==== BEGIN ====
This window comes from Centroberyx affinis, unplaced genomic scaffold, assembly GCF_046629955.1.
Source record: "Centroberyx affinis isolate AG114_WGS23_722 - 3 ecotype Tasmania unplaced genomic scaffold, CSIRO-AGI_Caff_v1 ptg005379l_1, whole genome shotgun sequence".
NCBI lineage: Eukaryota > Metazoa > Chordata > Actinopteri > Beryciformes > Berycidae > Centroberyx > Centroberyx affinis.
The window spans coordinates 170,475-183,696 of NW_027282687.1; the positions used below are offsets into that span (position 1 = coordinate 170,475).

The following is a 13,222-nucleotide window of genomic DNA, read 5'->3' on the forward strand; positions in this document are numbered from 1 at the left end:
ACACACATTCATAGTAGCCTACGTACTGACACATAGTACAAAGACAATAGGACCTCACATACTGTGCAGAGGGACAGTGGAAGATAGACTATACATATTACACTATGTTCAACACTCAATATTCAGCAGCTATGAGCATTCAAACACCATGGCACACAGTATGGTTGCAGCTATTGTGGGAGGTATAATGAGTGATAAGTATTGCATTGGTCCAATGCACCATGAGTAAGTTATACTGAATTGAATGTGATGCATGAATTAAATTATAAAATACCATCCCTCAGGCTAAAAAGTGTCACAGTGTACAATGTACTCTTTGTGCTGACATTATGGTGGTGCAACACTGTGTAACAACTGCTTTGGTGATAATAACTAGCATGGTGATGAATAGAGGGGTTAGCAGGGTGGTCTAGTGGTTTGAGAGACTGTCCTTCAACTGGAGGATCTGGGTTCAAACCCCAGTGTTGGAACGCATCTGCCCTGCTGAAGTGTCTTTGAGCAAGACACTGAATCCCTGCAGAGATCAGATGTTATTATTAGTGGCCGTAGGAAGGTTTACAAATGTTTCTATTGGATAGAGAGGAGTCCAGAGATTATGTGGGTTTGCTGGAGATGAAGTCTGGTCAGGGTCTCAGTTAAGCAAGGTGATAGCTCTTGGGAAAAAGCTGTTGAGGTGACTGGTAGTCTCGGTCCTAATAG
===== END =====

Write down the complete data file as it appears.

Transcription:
This window comes from Centroberyx affinis, unplaced genomic scaffold, assembly GCF_046629955.1.
Source record: "Centroberyx affinis isolate AG114_WGS23_722 - 3 ecotype Tasmania unplaced genomic scaffold, CSIRO-AGI_Caff_v1 ptg005379l_1, whole genome shotgun sequence".
NCBI lineage: Eukaryota > Metazoa > Chordata > Actinopteri > Beryciformes > Berycidae > Centroberyx > Centroberyx affinis.
The window spans coordinates 170,475-183,696 of NW_027282687.1; the positions used below are offsets into that span (position 1 = coordinate 170,475).

The following is a 13,222-nucleotide window of genomic DNA, read 5'->3' on the forward strand; positions in this document are numbered from 1 at the left end:
ACACACATTCATAGTAGCCTACGTACTGACACATAGTACAAAGACAATAGGACCTCACATACTGTGCAGAGGGACAGTGGAAGATAGACTATACATATTACACTATGTTCAACACTCAATATTCAGCAGCTATGAGCATTCAAACACCATGGCACACAGTATGGTTGCAGCTATTGTGGGAGGTATAATGAGTGATAAGTATTGCATTGGTCCAATGCACCATGAGTAAGTTATACTGAATTGAATGTGATGCATGAATTAAATTATAAAATACCATCCCTCAGGCTAAAAAGTGTCACAGTGTACAATGTACTCTTTGTGCTGACATTATGGTGGTGCAACACTGTGTAACAACTGCTTTGGTGATAATAACTAGCATGGTGATGAATAGAGGGGTTAGCAGGGTGGTCTAGTGGTTTGAGAGACTGTCCTTCAACTGGAGGATCTGGGTTCAAACCCCAGTGTTGGAACGCATCTGCCCTGCTGAAGTGTCTTTGAGCAAGACACTGAATCCCTGCAGAGATCAGATGTTATTATTAGTGGCCGTAGGAAGGTTTACAAATGTTTCTATTGGATAGAGAGGAGTCCAGAGATTATGTGGGTTTGCTGGAGATGAAGTCTGGTCAGGGTCTCAGTTAAGCAAGGTGATAGCTCTTGGGAAAAAGCTGTTGAGGTGACTGGTAGTCTCGGTCCTAATAG